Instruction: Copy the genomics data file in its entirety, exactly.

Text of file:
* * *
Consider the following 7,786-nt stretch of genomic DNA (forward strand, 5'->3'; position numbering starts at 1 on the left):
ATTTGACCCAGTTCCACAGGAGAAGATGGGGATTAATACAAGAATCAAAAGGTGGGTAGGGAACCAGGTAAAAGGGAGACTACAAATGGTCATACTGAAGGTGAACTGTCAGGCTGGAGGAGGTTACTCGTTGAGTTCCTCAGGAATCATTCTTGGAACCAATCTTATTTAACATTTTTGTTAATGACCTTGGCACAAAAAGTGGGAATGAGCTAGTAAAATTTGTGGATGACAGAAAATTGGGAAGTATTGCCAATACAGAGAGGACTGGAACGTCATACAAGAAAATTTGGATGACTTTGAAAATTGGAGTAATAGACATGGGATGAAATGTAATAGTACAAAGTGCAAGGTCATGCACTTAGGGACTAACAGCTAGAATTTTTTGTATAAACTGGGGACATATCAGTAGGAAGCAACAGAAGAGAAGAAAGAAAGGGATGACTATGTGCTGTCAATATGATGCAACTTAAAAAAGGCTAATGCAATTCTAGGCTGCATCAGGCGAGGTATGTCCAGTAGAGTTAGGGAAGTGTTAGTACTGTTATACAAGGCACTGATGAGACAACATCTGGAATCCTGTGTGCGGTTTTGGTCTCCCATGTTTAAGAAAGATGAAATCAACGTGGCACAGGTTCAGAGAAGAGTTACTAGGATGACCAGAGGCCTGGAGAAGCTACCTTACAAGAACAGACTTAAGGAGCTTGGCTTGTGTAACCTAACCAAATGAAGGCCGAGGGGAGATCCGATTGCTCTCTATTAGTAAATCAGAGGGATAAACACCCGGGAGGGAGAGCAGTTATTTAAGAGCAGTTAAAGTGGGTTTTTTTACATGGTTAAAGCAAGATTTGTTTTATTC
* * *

Consider the following 7,786-nt stretch of genomic DNA (forward strand, 5'->3'; position numbering starts at 1 on the left):
ATTTGACCCAGTTCCACAGGAGAAGATGGGGATTAATACAAGAATCAAAAGGTGGGTAGGGAACCAGGTAAAAGGGAGACTACAAATGGTCATACTGAAGGTGAACTGTCAGGCTGGAGGAGGTTACTCGTTGAGTTCCTCAGGAATCATTCTTGGAACCAATCTTATTTAACATTTTTGTTAATGACCTTGGCACAAAAAGTGGGAATGAGCTAGTAAAATTTGTGGATGACAGAAAATTGGGAAGTATTGCCAATACAGAGAGGACTGGAACGTCATACAAGAAAATTTGGATGACTTTGAAAATTGGAGTAATAGACATGGGATGAAATGTAATAGTACAAAGTGCAAGGTCATGCACTTAGGGACTAACAGCTAGAATTTTTTGTATAAACTGGGGACATATCAGTAGGAAGCAACAGAAGAGAAGAAAGAAAGGGATGACTATGTGCTGTCAATATGATGCAACTTAAAAAAGGCTAATGCAATTCTAGGCTGCATCAGGCGAGGTATGTCCAGTAGAGTTAGGGAAGTGTTAGTACTGTTATACAAGGCACTGATGAGACAACATCTGGAATCCTGTGTGCGGTTTTGGTCTCCCATGTTTAAGAAAGATGAAATCAACGTGGCACAGGTTCAGAGAAGAGTTACTAGGATGACCAGAGGCCTGGAGAAGCTACCTTACAAGAACAGACTTAAGGAGCTTGGCTTGTGTAACCTAACCAAATGAAGGCCGAGGGGAGATCCGATTGCTCTCTATTAGTAAATCAGAGGGATAAACACCCGGGAGGGAGAGCAGTTATTTAAGAGCAGTTAAAGTGGGTTTTTTTACATGGTTAAAGCAAGATTTGTTTTATTC